The SENS WASH survey questions aim to measure the following priority indicators at household level:
- Use of an adequate quantity of water
- Access to an improved drinking water source
- Safe excreta disposal practices
The objective is as follows:
- To determine the population’s access to, and use of, improved water and sanitation and hygiene facilities.
- To determine the proportion of households that use an improved drinking water source
- To determine the proportion of households that use a covered or narrow necked container for storing their drinking water
- To determine the proportion of households that use an adequate quantity of water per person per day
- To determine the proportion of households who say they are satisfied with the water supply
- To determine the proportion of households using an improved excreta disposal facility
- To determine the proportion of households with children under three years old whose (last) stools were disposed of safely
- The inclusion of the basic WASH module in the nutrition survey will provide key information for planning interventions to address public health concerns and to ensure that basic rights are upheld.
- Poor water, sanitation and hygiene have serious consequences for the health and nutrition status of persons of concern to UNHCR.
- The WASH module provides only the core quantitative indicators for monitoring WASH programmes at the household level and should be used in conjunction with more detailed qualitative assessments undertaken by WASH specialists.
- The majority of questions for the household survey are taken from the UN Joint Monitoring Programme for Water and Sanitation that seeks to harmonise the surveys undertaken in the sector. The harmonisation of survey instruments and survey design can allow for comparison between e.g. national populations and refugee populations.
- On the standardised SENS WASH questionnaire, the questions on water source and sanitation facilities offer a detailed choice of technologies to choose from but it is only necessary to list the options applicable for the specific context that is being assessed (The wording of the actual questions should not be changed).
The definition of latrines or toilet facilities often causes some confusion when SENS results are released. It is important not to confuse the sanitation facility definition (improved versus unimproved) with the various classifications based on definition and on sharing used in refugee contexts, as explained below.
Sanitation facility definition:
- An “improved” sanitation (toilet) facility is one that hygienically separates human excreta from human contact. The types of technology that are likely to meet this criterion are: flush to piped sewer system; flush to septic tank; flush/pour flush to pit; composting toilet; VIP latrine; pit latrine with a floor / slab.
- Types of sanitation (toilet) facilities that are “unimproved” are: flush / pour flush to anywhere other than above mentioned e.g. an open drain; pit latrine without a closed slab or with an open pit; bucket latrine; and a hanging toilet (often over an open water source or drain).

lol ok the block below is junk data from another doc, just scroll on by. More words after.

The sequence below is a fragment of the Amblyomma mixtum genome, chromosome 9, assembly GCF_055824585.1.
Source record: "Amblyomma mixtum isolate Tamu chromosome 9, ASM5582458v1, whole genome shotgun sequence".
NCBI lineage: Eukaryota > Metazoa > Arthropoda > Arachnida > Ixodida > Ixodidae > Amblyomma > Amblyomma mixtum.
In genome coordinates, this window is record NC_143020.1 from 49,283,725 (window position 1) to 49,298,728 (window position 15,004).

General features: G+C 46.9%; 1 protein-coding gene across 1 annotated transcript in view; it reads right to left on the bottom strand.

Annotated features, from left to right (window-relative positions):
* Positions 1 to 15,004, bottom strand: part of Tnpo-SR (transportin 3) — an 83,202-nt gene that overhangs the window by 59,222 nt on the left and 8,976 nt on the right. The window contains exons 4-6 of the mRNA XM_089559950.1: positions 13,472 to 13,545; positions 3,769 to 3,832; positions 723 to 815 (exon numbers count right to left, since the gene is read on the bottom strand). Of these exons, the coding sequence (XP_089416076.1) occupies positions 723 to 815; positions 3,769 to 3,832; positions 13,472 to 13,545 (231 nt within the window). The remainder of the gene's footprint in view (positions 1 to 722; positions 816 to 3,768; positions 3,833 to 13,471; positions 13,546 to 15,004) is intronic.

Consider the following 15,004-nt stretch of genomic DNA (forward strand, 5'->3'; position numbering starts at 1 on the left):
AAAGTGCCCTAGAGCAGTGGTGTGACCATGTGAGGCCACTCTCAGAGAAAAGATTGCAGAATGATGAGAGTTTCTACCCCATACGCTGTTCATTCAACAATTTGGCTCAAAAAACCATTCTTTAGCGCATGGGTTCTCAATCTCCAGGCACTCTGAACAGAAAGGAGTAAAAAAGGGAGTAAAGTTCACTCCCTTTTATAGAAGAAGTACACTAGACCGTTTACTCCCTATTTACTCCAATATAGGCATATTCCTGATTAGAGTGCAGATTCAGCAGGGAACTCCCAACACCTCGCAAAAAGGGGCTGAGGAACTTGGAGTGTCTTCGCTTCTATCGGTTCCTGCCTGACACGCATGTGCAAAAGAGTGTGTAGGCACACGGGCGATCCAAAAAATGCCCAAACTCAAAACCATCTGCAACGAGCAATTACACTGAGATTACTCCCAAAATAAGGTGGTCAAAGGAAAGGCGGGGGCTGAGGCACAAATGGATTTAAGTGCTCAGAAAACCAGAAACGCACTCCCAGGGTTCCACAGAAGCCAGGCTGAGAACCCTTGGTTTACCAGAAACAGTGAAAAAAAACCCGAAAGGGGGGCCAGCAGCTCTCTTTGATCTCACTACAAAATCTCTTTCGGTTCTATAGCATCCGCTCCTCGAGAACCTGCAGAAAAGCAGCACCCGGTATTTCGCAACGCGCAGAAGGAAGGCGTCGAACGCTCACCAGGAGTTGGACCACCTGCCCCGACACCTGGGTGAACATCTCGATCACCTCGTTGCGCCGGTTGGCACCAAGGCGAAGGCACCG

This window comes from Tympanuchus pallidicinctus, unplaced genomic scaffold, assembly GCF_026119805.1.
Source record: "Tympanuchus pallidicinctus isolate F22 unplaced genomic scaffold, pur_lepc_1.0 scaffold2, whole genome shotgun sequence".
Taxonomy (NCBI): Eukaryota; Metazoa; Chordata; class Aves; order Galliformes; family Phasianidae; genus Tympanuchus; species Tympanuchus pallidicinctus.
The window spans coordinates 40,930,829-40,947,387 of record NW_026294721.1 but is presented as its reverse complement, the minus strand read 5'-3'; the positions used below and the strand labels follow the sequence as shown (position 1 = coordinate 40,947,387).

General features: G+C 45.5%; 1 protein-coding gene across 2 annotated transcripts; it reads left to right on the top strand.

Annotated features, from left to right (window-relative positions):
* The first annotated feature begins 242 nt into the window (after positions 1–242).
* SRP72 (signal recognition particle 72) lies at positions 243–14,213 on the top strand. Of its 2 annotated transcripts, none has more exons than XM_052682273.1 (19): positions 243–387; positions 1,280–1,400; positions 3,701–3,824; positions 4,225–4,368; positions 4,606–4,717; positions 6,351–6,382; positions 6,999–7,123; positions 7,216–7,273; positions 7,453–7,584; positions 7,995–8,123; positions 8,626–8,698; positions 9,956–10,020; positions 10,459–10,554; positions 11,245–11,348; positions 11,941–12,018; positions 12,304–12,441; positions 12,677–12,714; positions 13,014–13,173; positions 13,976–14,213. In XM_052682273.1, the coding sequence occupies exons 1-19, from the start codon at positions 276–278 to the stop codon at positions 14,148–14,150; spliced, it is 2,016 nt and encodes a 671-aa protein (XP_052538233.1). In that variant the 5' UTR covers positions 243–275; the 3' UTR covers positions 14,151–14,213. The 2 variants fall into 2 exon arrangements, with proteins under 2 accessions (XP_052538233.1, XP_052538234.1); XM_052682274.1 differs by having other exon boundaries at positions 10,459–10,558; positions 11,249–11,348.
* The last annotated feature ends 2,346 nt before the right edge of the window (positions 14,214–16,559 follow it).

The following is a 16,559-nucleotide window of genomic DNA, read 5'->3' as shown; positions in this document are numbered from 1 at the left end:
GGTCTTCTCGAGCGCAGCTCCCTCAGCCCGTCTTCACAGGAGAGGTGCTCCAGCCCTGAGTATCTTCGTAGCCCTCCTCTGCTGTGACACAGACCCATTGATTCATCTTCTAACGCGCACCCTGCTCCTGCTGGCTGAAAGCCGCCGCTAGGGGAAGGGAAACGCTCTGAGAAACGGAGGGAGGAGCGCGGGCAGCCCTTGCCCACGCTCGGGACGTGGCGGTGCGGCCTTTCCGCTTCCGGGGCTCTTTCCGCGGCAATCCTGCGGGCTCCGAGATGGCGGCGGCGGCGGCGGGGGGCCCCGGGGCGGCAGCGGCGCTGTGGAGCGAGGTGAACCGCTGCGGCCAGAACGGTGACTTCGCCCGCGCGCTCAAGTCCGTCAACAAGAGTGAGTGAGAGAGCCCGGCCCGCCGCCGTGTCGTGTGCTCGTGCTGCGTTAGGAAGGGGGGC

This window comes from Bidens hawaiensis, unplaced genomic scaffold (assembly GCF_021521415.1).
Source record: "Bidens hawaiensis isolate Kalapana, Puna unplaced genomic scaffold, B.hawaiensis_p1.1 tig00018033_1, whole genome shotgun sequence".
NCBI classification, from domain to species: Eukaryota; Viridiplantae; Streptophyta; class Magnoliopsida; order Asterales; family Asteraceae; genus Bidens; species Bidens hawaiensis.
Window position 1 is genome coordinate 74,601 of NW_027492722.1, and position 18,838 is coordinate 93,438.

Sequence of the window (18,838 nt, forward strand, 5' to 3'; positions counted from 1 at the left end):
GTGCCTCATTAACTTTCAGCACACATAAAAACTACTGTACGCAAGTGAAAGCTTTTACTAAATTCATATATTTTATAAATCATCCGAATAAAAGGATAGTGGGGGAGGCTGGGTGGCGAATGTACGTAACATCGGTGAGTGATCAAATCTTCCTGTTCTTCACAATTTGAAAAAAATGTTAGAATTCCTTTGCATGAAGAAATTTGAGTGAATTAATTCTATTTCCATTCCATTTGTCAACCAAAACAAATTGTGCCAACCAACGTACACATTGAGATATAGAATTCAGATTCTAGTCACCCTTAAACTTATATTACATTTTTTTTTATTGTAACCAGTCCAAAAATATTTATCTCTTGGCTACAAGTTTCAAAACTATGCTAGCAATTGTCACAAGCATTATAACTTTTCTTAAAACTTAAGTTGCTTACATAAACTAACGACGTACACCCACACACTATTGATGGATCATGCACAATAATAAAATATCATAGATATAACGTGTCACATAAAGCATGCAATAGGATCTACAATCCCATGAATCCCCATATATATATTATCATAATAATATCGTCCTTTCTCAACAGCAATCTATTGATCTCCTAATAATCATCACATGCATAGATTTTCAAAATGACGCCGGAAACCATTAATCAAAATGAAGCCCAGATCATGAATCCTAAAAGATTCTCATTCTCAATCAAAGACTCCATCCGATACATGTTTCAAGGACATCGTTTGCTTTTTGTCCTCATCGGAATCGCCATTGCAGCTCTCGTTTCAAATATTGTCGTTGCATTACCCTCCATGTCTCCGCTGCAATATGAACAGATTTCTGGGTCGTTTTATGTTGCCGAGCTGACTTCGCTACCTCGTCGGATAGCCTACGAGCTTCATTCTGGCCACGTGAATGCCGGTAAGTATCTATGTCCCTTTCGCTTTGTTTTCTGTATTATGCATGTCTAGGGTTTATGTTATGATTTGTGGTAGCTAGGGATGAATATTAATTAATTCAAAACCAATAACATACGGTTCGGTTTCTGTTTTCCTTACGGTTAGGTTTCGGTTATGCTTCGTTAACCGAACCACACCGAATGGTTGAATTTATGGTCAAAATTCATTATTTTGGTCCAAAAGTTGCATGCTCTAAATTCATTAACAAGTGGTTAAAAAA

Sanitation facility classification based on above definition and on sharing:
- Improved excreta disposal facility: To maintain consistency with other survey instruments (e.g. the multiple indicator cluster survey), UNHCR SENS WASH module classifies an “improved excreta disposal facility” as a toilet in the above “improved” category AND one that is not shared with other families. A single household toilet is not shared and is usually the easiest to keep clean.
- Shared family toilet: In refugee contexts, a “shared family toilet” is defined as a toilet in the above “improved” category AND one used by 2 families / households only (for a maximum of 12 people). It is believed that people are less likely to take responsibility for cleaning and maintenance of the toilet if there is more than one family using it. Nevertheless, it is important to note that this type of toilet is considered as an adequate level of provision for the medium term for UNHCR. In over-populated or urban areas especially, shared facilities are often the only viable alternative.
- Communal toilet: In refugee contexts, a “communal toilet” is defined as a toilet in the above “improved” category AND one used by 3 families / households or more. Often people will not have a sense of ownership or responsibility for the communal facilities unless they are mobilised to do so.
- Unimproved toilet: In refugee contexts, an “unimproved toilet” is defined as a toilet in the above “unimproved” category OR a public toilet which any member of the public can use e.g. in hospitals or markets – open use means that it is often difficult to ensure maintenance and cleanliness.